The key to understanding how to sharpen the chisel again is knowing what was working in the first place. Before you go off and try every workout program and fad diet under the sun, it's important to have a baseline from which to work. You have to be aware of what you are eating and what you are doing. You have to know that you are burning about 2000kcal a day to intelligently play around with numbers in your diet. You have to know what set and rep schemes worked best for you at certain times in your life. You have to know how much sleep you are getting. You have to know your tool well before you go about changing it. So here are some tips for understanding what is working and why before you go off and change everything willy-nilly:
- Keep a training journal. I have a blog so I can monitor all my activity. No you can't see it.
- Keep a food journal. This doesn't have to be complicated. I use the same blog and just post a little :) or :( if I was compliant to the particular plan I am on at the time. Some of my clients take pictures of all the food they eat with their phone.
- Pick a few skill measurements and do them a few times a year. I like the front squat, the deadlift, the one-arm overhead press, pull-ups, and the RKC snatch test. Every movement is represented, as well as my conditioning and I don't need a spotter or a lot of equipment.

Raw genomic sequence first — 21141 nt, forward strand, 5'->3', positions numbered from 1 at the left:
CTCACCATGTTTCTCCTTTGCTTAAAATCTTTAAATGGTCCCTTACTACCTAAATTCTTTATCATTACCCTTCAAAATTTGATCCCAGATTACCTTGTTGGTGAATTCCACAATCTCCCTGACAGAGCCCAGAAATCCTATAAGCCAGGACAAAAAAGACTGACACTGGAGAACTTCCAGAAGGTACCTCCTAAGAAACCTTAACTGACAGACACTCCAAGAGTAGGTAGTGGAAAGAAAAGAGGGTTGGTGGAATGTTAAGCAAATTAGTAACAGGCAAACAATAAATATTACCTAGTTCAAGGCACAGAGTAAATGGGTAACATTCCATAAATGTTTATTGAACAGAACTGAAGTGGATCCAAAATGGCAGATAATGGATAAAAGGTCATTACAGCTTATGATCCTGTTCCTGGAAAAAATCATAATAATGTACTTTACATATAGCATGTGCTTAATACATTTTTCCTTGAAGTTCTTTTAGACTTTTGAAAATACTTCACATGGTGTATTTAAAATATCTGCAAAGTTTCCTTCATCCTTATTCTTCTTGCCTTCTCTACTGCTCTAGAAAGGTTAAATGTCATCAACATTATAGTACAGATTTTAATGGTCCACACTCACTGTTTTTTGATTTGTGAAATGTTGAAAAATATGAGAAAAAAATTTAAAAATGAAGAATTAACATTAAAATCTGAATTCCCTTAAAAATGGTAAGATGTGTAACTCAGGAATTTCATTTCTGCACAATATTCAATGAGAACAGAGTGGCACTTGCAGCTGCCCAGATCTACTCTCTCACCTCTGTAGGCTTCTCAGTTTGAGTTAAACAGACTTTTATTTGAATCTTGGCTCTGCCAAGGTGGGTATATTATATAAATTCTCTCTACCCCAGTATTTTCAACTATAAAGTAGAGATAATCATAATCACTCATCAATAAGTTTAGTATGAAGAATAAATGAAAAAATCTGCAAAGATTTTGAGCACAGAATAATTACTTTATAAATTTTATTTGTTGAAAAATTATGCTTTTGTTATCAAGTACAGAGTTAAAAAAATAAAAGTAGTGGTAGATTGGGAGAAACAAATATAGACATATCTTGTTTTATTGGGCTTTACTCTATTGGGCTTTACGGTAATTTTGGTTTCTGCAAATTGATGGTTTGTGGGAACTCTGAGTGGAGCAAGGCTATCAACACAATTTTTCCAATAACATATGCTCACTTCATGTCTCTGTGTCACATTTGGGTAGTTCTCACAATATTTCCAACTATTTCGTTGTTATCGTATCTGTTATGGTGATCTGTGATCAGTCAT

- Weigh in, but not too often. Dust your scale off every 2-4 weeks. That's about how long it takes to really lose fat or put on muscle. Any more than that will just freak you out.
- Take pictures. Every 2-3 weeks take craigslist-style mirror shots of yourself from a few different angles. The scale is not the only thing that matters. In fact, for most people half-naked pictures matter a lot more.
- Recognise that it's all related. Training, diet, sleep, and life all interact. So keep tabs on how these things affect each other in your journals. Were you traveling a lot during that time? Just had a baby? Drinking more alcohol? Write it down and remember to make a not of it when you are assessing a program.
Now Change Something
Now that you kind of know what works for you, change something. Honestly, it doesn't have to be drastic. Subtle changes to a nutrition plan or a workout program can keep the results coming. If you were doing sets of 20 swings, try 25. If you were back squatting, try front squatting. If you were eating 150g of protein, try 175g. Or 125g. But whatever you change, keep at it for 2-3 weeks. Now look at your body shots. Are they hotter? Did the number on the scale change? Are you moving bigger weights? These little changes can add up to having a major impact on your body, but only if you give it time. If you have tried monkeying around with something a few times and it's still not working, try making a more drastic change. Switch from kettlebells to barbells. Stop drinking for a month. Hell, go vegan, just don't tell me about it. But whatever you change, make sure to keep as much as possible the same. Just like you learned in 8th grade science class, sticking to one variable is the only way to know whether or not something worked.